The Reverend Edward Budge-Cornish Mineral Collection

Written by John Cooke, Mineral Enthusiast and Part-Time Volunteer Curator

An Example of Investigative Co-operation with the Forensic Team at Keele University

The reader may recall that I presented the story of a Victorian mineral collection about 2 years ago.  At the time I was particularly interested in the ownership of the item but drew only some light-hearted conclusions. One interested correspondent made some observations that have changed the direction of the investigation and together with the aid of a forensic student a new story has emerged.

The Victorian boxed collection of minerals, at the centre of the study, comprises six mahogany trays with approximately 45 specimens per tray, making a total of 270 specimens. The box is of a mahogany construction with sturdy gilt-plated handles and has been modified to open downwards so that the trays may be accessed horizontally.  The dimensions are 355x250x240 mm (or 14x10x9.5 inches) (Figs.1 and 2).

Figure 1: Box containing Cornwall and Devon minerals. Figure 2: Showing trays and contents of the box. Images © John Cooke.

One specimen tray has been strengthened using a piece of paper glued to the upper elevation and this bears some clues as to the date of the collection and the owner (Fig. 3). A post-date suggests the collection was in existence pre 1847 together with an address which has been mainly obliterated with strokes of India Ink. Areas not totally obliterated suggest that the owner/addressee was a Rev Edwd XXXX.  A roundel (? Postmark) indicates AMPTO (Fig. 4).

Figure 3: Obliterated address. Figure 4: Possible postmark. Images © John Cooke.

Specimen Identification

Unfortunately, the collection was received without a catalogue, although all the specimens have a sequential number glued onto them. Many specimens can be identified from visual experience. The local University kindly gave me access to a portable X-Ray Fluorescence (XRF) analyser to which many of the specimens were subjected and identified.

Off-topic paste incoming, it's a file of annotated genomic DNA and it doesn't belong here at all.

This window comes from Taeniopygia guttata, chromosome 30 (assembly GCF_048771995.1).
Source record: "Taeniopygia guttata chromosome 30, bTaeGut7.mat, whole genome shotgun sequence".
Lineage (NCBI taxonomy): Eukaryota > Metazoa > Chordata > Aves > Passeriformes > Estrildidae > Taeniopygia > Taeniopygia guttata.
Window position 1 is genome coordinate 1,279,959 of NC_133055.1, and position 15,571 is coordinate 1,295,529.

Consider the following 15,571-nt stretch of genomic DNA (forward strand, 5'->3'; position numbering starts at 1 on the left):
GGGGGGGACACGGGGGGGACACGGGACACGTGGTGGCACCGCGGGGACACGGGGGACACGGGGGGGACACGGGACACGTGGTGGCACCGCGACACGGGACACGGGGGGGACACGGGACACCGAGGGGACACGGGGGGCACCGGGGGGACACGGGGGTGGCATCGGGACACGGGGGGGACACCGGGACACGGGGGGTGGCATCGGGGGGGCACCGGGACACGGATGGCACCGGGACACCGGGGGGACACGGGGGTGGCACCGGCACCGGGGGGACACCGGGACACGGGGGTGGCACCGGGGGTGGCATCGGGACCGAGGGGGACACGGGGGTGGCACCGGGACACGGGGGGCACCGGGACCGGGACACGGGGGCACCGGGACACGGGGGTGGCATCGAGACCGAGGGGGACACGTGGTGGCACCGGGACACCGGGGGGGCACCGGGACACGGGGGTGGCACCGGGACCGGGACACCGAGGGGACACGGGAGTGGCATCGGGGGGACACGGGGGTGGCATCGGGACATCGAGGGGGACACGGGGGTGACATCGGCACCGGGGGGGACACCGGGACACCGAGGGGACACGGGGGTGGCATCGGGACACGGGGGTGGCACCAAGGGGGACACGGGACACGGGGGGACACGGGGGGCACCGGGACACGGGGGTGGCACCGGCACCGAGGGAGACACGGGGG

Most of the specimens would indicate an origin from the South-West with suites of specimens including Babel quartz from the Tamar Mines, quartz/apatite from Colcerrow, chalcedony from Wheal Mary Ann, Orthoclase from Wheal Coates, Lizard serpentines, Bovey Tracy tourmalines, fluorites from Wheal Mary Ann and Trevaunance, classic dolomite replacing calcite from Bere Alston, small Lady’s Slipper, Wheal Alfred pyromorphites, Wheal Unity mimetites and the usual vast array of metallic ores.

Investigations of ownership centred around those with the title Rev Edward XXX, living during the period 1841-1851. These dates have the benefit of having a census every 10 years from 1841. However, during this time frame, trade directories were also published and these analysed every parish in England. Cornwall and Devon also had these during the period of interest (1845). So, there are three datum points of 1841, 1845 and 1851 which conveniently straddle the date of 1847. It was shown that 39 instances of a Rev Edward occurred in the two counties during the decade. A number were young curates and most likely unable to purchase such a prestigious collection. Some clergy died prior to 1847 and others retired or were moved/promoted out of the areas. After analysis, four candidates remained and one was involved with the Royal Geological Society of Cornwall.